The National Landlords’ Association is reporting that around 16 per cent of its members in outer London have reduced rents over the last year - although a higher proportion have increased rents.
It says its research shows that the proportion of landlords who have been able to increase rents in outer London - 23 per cent - is the second lowest in the UK over the same period.
The outer London position is more stable than other areas within commuting distance of the capital: for example, whereas outer London has a net proportion of landlords increasing their rents in 2017 as seven per cent, in the East of England and South East it reaches 44 per cent and 29 per cent respectively.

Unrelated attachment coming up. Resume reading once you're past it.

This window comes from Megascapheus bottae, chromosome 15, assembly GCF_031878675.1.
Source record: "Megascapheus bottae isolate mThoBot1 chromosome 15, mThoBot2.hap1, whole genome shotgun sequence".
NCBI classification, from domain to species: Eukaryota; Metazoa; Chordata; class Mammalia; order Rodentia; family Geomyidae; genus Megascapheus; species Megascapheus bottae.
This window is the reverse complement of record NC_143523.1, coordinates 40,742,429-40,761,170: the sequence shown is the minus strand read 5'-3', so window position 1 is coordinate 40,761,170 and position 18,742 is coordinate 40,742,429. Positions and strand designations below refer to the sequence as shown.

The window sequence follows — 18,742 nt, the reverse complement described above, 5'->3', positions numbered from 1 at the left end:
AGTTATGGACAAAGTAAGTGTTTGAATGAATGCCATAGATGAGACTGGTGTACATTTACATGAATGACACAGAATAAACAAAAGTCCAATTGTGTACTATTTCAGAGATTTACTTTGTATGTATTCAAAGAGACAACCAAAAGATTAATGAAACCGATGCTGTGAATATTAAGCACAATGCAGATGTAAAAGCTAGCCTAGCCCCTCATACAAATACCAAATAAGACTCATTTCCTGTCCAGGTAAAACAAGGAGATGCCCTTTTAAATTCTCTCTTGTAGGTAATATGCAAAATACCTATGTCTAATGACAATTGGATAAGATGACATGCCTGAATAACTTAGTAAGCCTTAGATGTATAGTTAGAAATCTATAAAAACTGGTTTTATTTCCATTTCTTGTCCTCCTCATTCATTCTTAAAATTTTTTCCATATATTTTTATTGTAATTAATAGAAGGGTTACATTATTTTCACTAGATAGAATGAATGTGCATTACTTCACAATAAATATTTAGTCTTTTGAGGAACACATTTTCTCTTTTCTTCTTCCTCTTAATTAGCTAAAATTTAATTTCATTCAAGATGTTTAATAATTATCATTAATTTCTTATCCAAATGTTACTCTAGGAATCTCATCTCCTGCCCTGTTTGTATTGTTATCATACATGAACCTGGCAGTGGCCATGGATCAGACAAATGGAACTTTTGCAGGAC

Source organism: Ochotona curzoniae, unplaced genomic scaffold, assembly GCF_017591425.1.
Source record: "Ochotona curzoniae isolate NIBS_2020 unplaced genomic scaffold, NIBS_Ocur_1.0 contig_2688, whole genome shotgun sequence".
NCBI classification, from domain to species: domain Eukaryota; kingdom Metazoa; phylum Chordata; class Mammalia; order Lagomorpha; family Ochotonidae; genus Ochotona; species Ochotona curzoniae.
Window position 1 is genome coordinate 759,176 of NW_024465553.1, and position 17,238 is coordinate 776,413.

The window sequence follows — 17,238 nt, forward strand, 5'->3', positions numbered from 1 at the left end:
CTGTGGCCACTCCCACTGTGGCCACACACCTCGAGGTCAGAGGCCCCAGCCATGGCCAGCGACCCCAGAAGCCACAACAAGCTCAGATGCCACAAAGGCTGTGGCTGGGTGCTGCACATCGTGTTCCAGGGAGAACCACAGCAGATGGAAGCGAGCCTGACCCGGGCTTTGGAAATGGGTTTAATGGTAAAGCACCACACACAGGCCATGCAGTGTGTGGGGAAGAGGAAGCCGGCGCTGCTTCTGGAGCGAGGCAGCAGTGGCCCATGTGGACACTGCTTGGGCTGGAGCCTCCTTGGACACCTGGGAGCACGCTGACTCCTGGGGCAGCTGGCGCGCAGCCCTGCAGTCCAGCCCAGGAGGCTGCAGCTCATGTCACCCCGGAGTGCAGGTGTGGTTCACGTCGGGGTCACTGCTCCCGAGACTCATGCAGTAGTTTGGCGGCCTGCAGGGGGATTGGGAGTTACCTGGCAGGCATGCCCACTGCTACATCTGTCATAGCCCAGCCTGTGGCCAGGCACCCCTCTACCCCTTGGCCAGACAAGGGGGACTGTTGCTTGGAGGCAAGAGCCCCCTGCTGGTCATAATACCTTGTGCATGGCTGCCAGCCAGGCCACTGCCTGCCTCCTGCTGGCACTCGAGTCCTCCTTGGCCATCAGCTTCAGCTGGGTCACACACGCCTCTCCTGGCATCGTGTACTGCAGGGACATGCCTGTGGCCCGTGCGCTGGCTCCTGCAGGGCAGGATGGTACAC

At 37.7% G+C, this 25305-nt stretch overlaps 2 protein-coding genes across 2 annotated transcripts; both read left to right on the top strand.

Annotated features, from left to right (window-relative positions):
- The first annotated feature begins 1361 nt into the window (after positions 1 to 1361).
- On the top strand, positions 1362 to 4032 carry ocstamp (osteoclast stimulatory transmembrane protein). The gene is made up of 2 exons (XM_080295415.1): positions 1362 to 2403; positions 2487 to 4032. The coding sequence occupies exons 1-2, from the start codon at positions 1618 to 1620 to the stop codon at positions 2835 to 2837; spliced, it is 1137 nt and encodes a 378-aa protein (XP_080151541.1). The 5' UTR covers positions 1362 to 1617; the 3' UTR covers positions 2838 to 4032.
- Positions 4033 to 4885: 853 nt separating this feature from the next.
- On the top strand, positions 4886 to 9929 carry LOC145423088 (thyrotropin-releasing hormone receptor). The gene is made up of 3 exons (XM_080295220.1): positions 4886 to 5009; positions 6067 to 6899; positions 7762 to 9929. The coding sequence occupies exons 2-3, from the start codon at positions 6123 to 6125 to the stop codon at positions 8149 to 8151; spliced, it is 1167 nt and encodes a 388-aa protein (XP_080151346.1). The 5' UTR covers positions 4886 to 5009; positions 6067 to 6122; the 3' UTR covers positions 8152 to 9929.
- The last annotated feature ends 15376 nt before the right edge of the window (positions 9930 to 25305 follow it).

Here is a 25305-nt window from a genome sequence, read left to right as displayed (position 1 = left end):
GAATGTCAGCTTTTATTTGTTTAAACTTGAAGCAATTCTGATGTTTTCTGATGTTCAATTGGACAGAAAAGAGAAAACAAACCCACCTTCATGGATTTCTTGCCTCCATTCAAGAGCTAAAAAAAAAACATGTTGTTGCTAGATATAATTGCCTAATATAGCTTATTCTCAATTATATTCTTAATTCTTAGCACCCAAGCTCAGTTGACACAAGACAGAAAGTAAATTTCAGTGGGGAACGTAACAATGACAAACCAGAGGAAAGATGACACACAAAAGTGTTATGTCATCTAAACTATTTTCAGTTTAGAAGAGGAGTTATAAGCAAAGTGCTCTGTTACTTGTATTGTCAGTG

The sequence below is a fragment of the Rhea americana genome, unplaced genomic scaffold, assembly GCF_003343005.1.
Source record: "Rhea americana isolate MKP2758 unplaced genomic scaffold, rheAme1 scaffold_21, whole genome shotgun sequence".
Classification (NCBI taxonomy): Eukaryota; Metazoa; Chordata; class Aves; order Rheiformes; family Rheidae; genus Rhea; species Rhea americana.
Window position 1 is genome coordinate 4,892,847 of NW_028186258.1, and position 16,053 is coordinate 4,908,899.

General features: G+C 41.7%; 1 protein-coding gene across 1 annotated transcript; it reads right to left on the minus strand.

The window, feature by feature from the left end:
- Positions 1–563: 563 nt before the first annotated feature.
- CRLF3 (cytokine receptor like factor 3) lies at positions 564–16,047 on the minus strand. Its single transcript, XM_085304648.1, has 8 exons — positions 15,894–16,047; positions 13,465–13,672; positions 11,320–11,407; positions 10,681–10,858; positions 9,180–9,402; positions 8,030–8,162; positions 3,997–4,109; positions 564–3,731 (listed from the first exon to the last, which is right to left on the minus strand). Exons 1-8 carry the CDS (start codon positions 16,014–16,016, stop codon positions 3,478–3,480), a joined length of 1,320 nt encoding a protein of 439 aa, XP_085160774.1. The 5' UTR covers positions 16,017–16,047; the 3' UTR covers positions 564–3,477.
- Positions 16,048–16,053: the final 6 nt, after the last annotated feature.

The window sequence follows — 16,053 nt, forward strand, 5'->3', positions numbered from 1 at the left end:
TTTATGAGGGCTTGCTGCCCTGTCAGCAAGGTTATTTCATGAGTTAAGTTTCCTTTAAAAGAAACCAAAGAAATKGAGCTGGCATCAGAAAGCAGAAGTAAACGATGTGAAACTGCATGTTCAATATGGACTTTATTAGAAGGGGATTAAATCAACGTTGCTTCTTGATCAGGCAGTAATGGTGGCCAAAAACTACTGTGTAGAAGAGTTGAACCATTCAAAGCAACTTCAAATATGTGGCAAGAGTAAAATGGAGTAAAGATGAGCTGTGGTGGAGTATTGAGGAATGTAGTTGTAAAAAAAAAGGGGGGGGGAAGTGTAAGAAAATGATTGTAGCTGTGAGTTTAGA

The association says its findings continue a trend noticed by the NLA early last year, where tenant demand in Greater London dropped from 45 per cent to 17 per cent.
“These findings do not mean London is suddenly going to become more affordable for renters, but it seems to confirm that the trend of a softening of tenant demand in the capital is well-established” the NLA website quotes association chief executive Richard Lambert as saying.
“Both landlords and tenants are continuing to look outside of the capital to other centres and areas commutable to London which, if anything, will only serve to push up prices in those regions”.